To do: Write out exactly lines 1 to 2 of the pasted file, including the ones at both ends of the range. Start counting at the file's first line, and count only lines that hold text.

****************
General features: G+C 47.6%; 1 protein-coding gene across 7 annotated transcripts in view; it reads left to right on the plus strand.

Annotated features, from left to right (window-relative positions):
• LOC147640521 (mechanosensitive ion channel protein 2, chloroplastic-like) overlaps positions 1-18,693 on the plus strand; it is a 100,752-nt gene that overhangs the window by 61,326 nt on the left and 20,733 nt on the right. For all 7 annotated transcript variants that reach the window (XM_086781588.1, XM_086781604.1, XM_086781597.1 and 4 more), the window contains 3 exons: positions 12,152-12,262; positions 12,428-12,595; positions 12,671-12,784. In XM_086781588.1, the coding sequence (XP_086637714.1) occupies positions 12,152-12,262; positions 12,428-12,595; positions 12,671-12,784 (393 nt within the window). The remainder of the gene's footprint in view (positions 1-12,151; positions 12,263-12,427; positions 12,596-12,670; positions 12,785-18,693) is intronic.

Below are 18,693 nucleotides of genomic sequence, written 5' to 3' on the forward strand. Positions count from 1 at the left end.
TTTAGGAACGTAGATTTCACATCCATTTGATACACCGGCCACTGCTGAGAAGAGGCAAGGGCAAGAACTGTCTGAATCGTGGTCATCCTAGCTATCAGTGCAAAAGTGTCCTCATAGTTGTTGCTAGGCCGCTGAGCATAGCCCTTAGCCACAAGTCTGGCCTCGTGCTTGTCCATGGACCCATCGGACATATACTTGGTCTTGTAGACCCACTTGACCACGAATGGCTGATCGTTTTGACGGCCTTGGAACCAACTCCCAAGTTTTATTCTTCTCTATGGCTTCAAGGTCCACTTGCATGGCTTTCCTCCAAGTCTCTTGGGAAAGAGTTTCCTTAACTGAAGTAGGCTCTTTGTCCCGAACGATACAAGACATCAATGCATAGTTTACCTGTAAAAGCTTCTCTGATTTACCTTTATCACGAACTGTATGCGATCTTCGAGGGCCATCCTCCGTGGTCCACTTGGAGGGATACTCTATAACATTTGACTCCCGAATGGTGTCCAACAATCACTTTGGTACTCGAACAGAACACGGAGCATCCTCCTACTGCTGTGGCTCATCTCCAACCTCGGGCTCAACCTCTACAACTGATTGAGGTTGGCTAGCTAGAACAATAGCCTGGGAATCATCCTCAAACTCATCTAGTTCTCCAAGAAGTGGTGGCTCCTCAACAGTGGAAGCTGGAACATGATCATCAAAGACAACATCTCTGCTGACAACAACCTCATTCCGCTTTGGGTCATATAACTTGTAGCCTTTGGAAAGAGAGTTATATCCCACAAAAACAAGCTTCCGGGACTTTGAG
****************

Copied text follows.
General features: G+C 47.6%; 1 protein-coding gene across 7 annotated transcripts in view; it reads left to right on the plus strand.

Annotated features, from left to right (window-relative positions):